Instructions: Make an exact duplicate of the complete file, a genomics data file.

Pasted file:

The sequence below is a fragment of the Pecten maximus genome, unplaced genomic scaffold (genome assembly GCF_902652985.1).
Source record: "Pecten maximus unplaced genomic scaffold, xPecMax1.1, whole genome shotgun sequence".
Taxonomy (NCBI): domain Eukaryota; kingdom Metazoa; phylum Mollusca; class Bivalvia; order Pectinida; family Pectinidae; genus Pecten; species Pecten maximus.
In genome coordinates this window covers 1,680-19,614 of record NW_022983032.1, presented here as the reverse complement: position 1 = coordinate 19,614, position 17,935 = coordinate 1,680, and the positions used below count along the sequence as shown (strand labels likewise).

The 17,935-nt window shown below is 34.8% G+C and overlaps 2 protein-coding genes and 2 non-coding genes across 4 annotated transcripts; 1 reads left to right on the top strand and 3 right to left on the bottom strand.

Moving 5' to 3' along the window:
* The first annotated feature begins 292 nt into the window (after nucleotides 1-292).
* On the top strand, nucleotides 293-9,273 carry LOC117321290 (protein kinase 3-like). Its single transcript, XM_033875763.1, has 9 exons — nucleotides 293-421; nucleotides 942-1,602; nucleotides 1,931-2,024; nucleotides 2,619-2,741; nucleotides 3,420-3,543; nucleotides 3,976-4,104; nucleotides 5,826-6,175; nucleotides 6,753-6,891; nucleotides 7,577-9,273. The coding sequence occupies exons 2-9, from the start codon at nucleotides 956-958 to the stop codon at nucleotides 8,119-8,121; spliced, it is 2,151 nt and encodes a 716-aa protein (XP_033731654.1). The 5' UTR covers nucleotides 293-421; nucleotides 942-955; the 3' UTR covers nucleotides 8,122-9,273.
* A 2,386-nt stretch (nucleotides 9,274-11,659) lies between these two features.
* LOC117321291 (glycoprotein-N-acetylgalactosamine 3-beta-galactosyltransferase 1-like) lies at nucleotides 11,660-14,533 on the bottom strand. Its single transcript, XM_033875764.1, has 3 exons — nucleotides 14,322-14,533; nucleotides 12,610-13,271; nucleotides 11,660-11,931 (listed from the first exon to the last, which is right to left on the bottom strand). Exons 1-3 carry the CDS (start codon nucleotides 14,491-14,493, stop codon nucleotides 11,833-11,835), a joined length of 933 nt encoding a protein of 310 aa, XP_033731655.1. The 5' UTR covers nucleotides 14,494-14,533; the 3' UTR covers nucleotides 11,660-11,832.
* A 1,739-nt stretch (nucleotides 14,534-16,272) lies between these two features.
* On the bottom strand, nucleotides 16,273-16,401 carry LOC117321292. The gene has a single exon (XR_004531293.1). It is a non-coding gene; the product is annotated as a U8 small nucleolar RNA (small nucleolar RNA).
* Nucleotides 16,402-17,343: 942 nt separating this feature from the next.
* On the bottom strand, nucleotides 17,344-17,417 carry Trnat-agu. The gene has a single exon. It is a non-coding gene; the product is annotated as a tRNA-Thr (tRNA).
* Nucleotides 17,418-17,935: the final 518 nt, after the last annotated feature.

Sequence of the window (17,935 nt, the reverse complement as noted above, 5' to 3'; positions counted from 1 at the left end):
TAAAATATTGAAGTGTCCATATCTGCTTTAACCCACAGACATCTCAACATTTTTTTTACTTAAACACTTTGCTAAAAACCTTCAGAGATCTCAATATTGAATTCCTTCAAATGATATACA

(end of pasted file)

The sequence below is a fragment of the Pecten maximus genome, unplaced genomic scaffold (genome assembly GCF_902652985.1).
Source record: "Pecten maximus unplaced genomic scaffold, xPecMax1.1, whole genome shotgun sequence".
Taxonomy (NCBI): domain Eukaryota; kingdom Metazoa; phylum Mollusca; class Bivalvia; order Pectinida; family Pectinidae; genus Pecten; species Pecten maximus.
In genome coordinates this window covers 1,680-19,614 of record NW_022983032.1, presented here as the reverse complement: position 1 = coordinate 19,614, position 17,935 = coordinate 1,680, and the positions used below count along the sequence as shown (strand labels likewise).

The 17,935-nt window shown below is 34.8% G+C and overlaps 2 protein-coding genes and 2 non-coding genes across 4 annotated transcripts; 1 reads left to right on the top strand and 3 right to left on the bottom strand.

Moving 5' to 3' along the window:
* The first annotated feature begins 292 nt into the window (after nucleotides 1-292).
* On the top strand, nucleotides 293-9,273 carry LOC117321290 (protein kinase 3-like). Its single transcript, XM_033875763.1, has 9 exons — nucleotides 293-421; nucleotides 942-1,602; nucleotides 1,931-2,024; nucleotides 2,619-2,741; nucleotides 3,420-3,543; nucleotides 3,976-4,104; nucleotides 5,826-6,175; nucleotides 6,753-6,891; nucleotides 7,577-9,273. The coding sequence occupies exons 2-9, from the start codon at nucleotides 956-958 to the stop codon at nucleotides 8,119-8,121; spliced, it is 2,151 nt and encodes a 716-aa protein (XP_033731654.1). The 5' UTR covers nucleotides 293-421; nucleotides 942-955; the 3' UTR covers nucleotides 8,122-9,273.
* A 2,386-nt stretch (nucleotides 9,274-11,659) lies between these two features.
* LOC117321291 (glycoprotein-N-acetylgalactosamine 3-beta-galactosyltransferase 1-like) lies at nucleotides 11,660-14,533 on the bottom strand. Its single transcript, XM_033875764.1, has 3 exons — nucleotides 14,322-14,533; nucleotides 12,610-13,271; nucleotides 11,660-11,931 (listed from the first exon to the last, which is right to left on the bottom strand). Exons 1-3 carry the CDS (start codon nucleotides 14,491-14,493, stop codon nucleotides 11,833-11,835), a joined length of 933 nt encoding a protein of 310 aa, XP_033731655.1. The 5' UTR covers nucleotides 14,494-14,533; the 3' UTR covers nucleotides 11,660-11,832.
* A 1,739-nt stretch (nucleotides 14,534-16,272) lies between these two features.
* On the bottom strand, nucleotides 16,273-16,401 carry LOC117321292. The gene has a single exon (XR_004531293.1). It is a non-coding gene; the product is annotated as a U8 small nucleolar RNA (small nucleolar RNA).
* Nucleotides 16,402-17,343: 942 nt separating this feature from the next.
* On the bottom strand, nucleotides 17,344-17,417 carry Trnat-agu. The gene has a single exon. It is a non-coding gene; the product is annotated as a tRNA-Thr (tRNA).
* Nucleotides 17,418-17,935: the final 518 nt, after the last annotated feature.

Sequence of the window (17,935 nt, the reverse complement as noted above, 5' to 3'; positions counted from 1 at the left end):
TAAAATATTGAAGTGTCCATATCTGCTTTAACCCACAGACATCTCAACATTTTTTTTACTTAAACACTTTGCTAAAAACCTTCAGAGATCTCAATATTGAATTCCTTCAAATGATATACA